Last week in Germany, Olympic hero Simone Biles became the most decorated gymnast in world championship history — garnering well-deserved international press coverage and, no doubt, potential moneymaking endorsements. It’s been reported that the star was worth $2 million after the Rio Olympics.
Meanwhile, in Morganville, NJ, Olympic medalist Monica Aksamit cheered as her GoFundMe haul hit $11,500.
The 29-year-old fencer — who won bronze at the 2016 games in Rio — needs to raise $21,000 to fund her path to the 2020 Olympics in Tokyo. It’s emblematic of the reality for many elite athletes, especially in less prominent disciplines: Olympic dreams aren’t just paid for in sweat.
“There are athletes struggling in niche sports like fencing, taekwondo and judo,” Aksamit told The Post. “No one hears about them, but I am definitely not the only one.”
According to a 2016 Inc. magazine article, more than 100 Olympic hopefuls used GoFundMe to raise cash in the lead-up to the Rio games.
“I’m embarrassed by [the fund-raising], but there isn’t anything else I can be doing. Most part-time jobs are physical. Waiting tables, you are on your feet all day long and then you’re too tired to train,” Aksamit said. “I have applied for a few part-time jobs [in retail] and been honest about my schedule. They always say, ‘Yeah we are interested in someone who has more availability.’”
When she isn’t traveling to competitions, Aksamit’s hectic schedule includes high-intensity morning workouts at a gym in Freehold, followed by a commute to the Manhattan Fencing Center on West 37th Street for practice.
And that means it’s not easy to earn a living. She receives a $300 monthly stipend from US Olympic Committee and makes money refereeing tournaments, handing out paraphernalia at marketing events and posting the occasional sponsored photo on Instagram. She has picked up a few fitness-modeling gigs. From 2012 to 2017 she taught fencing but had to quit because of her unpredictable schedule.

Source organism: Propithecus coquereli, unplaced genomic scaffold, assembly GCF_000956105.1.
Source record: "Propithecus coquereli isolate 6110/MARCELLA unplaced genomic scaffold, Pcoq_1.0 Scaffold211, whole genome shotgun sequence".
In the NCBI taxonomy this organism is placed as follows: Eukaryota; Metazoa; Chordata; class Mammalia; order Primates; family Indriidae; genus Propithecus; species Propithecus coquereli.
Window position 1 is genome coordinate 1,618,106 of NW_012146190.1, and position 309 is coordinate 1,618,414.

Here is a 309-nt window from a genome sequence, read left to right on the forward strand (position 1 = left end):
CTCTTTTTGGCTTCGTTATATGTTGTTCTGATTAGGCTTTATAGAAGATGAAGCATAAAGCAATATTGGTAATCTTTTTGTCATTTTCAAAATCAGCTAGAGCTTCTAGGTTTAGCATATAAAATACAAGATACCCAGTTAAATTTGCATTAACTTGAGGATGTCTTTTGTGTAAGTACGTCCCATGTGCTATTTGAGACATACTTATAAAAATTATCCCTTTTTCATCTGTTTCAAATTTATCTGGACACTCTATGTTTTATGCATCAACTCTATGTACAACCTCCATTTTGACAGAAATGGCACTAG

It’s all barely enough.
“[In September] I was down to $150, and that’s when I knew I had to [fundraise] again,” said Aksamit, who lives rent-free at home with her mother and 17-year-old sister.
Getting to dress up for The Post’s fashion shoot was a rare treat, given her limited disposable income. “I loved all of the clothes in the shoot — I felt super fancy,” said Aksamit. “I would wear that Rebecca Taylor plaid coat! I actually looked it up online, but yeah, I definitely couldn’t afford that.”
Before the 2016 games, Aksamit maxed out her credit cards and raised about $16,000 via crowdfunding for training and traveling. But after she won a bronze in the women’s Saber team event, she assumed her struggles were in the past.
“When I medaled, I figured [getting to] Tokyo would be easier: ‘I won’t have to worry about how I am going to the next competition. I will find an agent and endorsements because I am a medalist,’ ” she recalled thinking. “[But] when I spoke to an agent, he said, ‘There are 121 medalists. Why should I pick you?’ ”
It was a reality check for the daughter of Polish immigrants. Aksamit and her sister were raised by a single mother in Matawan, NJ, and she picked up fencing at age 9, through a Polish organization.
“I did well at my first competition at the North American Cup,” she explained. “I finished sixth, then third in the next one.”
Aksamit went on to compete at Penn State, where she was a three-time All-American and earned a degree in kinesiology with the hopes of becoming a physician’s assistant.
She had knee surgery after her senior season to deal with a cartilage issue and decided not to make a run at the Olympics. However, her mother convinced her to take a shot. “She said, ‘If you don’t, you might regret it down the road,’” Aksamit said.
The Jersey girl, who is single, traded her dream of working in the medical field for Olympic glory. Now her first qualifying tournament for Tokyo is Monday and she will know by April 20 if she is going to the 2020 games.
Aksamit hopes to this time parlay success into an endorsement deal or modeling campaign, specifically with a sneaker company or Calvin Klein.
“It would be awesome to work with them and be able to represent an athletic female body,” she said.
While she is still stressed about her bottom line, Aksamit has seen an unexpected benefit from crowdsourcing.
“When people donate, they say really nice things,” she said. “When I have a bad day, I just think that complete strangers believed in me and wanted me to go after my dreams.”
Photos: Tamara Beckwith/NY Post; Stylist: Emma Pritchard; Hair/Makeup: T. Cooper/crowdMGMT using ECRU New York; Location: The Loeb Boathouse, Park Drive North, E 72nd Street.
By Kirsten Fleming